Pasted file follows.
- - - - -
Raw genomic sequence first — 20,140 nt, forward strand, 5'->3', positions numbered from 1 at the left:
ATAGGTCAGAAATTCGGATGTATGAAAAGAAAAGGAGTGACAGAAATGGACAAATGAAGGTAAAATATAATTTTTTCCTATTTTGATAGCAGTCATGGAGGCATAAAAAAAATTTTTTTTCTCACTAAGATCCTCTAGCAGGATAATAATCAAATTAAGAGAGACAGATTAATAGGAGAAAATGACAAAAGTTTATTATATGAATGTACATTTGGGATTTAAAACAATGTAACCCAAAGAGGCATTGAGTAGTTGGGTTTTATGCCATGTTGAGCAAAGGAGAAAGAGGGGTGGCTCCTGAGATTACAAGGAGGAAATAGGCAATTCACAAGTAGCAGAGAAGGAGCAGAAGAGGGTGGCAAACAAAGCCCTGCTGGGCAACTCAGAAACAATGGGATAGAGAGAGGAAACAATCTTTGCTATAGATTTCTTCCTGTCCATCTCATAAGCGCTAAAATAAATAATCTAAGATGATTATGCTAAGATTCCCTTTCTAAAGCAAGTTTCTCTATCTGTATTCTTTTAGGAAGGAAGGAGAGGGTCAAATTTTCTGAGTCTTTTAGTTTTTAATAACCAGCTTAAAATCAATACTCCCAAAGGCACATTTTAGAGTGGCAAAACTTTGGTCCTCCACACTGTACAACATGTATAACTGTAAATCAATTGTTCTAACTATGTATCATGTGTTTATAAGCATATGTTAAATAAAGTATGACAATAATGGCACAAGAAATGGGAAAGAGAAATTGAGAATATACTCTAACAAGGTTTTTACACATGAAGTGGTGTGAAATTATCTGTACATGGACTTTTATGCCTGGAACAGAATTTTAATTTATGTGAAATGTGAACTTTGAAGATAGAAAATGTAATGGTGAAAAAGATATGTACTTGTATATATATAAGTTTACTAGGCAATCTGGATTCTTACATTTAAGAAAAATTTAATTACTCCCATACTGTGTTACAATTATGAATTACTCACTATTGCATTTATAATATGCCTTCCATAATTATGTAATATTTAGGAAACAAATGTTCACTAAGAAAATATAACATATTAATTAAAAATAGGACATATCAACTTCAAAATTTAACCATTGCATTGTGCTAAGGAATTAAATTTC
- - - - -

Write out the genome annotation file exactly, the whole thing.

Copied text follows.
Raw genomic sequence first — 20,140 nt, forward strand, 5'->3', positions numbered from 1 at the left:
ATAGGTCAGAAATTCGGATGTATGAAAAGAAAAGGAGTGACAGAAATGGACAAATGAAGGTAAAATATAATTTTTTCCTATTTTGATAGCAGTCATGGAGGCATAAAAAAAATTTTTTTTCTCACTAAGATCCTCTAGCAGGATAATAATCAAATTAAGAGAGACAGATTAATAGGAGAAAATGACAAAAGTTTATTATATGAATGTACATTTGGGATTTAAAACAATGTAACCCAAAGAGGCATTGAGTAGTTGGGTTTTATGCCATGTTGAGCAAAGGAGAAAGAGGGGTGGCTCCTGAGATTACAAGGAGGAAATAGGCAATTCACAAGTAGCAGAGAAGGAGCAGAAGAGGGTGGCAAACAAAGCCCTGCTGGGCAACTCAGAAACAATGGGATAGAGAGAGGAAACAATCTTTGCTATAGATTTCTTCCTGTCCATCTCATAAGCGCTAAAATAAATAATCTAAGATGATTATGCTAAGATTCCCTTTCTAAAGCAAGTTTCTCTATCTGTATTCTTTTAGGAAGGAAGGAGAGGGTCAAATTTTCTGAGTCTTTTAGTTTTTAATAACCAGCTTAAAATCAATACTCCCAAAGGCACATTTTAGAGTGGCAAAACTTTGGTCCTCCACACTGTACAACATGTATAACTGTAAATCAATTGTTCTAACTATGTATCATGTGTTTATAAGCATATGTTAAATAAAGTATGACAATAATGGCACAAGAAATGGGAAAGAGAAATTGAGAATATACTCTAACAAGGTTTTTACACATGAAGTGGTGTGAAATTATCTGTACATGGACTTTTATGCCTGGAACAGAATTTTAATTTATGTGAAATGTGAACTTTGAAGATAGAAAATGTAATGGTGAAAAAGATATGTACTTGTATATATATAAGTTTACTAGGCAATCTGGATTCTTACATTTAAGAAAAATTTAATTACTCCCATACTGTGTTACAATTATGAATTACTCACTATTGCATTTATAATATGCCTTCCATAATTATGTAATATTTAGGAAACAAATGTTCACTAAGAAAATATAACATATTAATTAAAAATAGGACATATCAACTTCAAAATTTAACCATTGCATTGTGCTAAGGAATTAAATTTC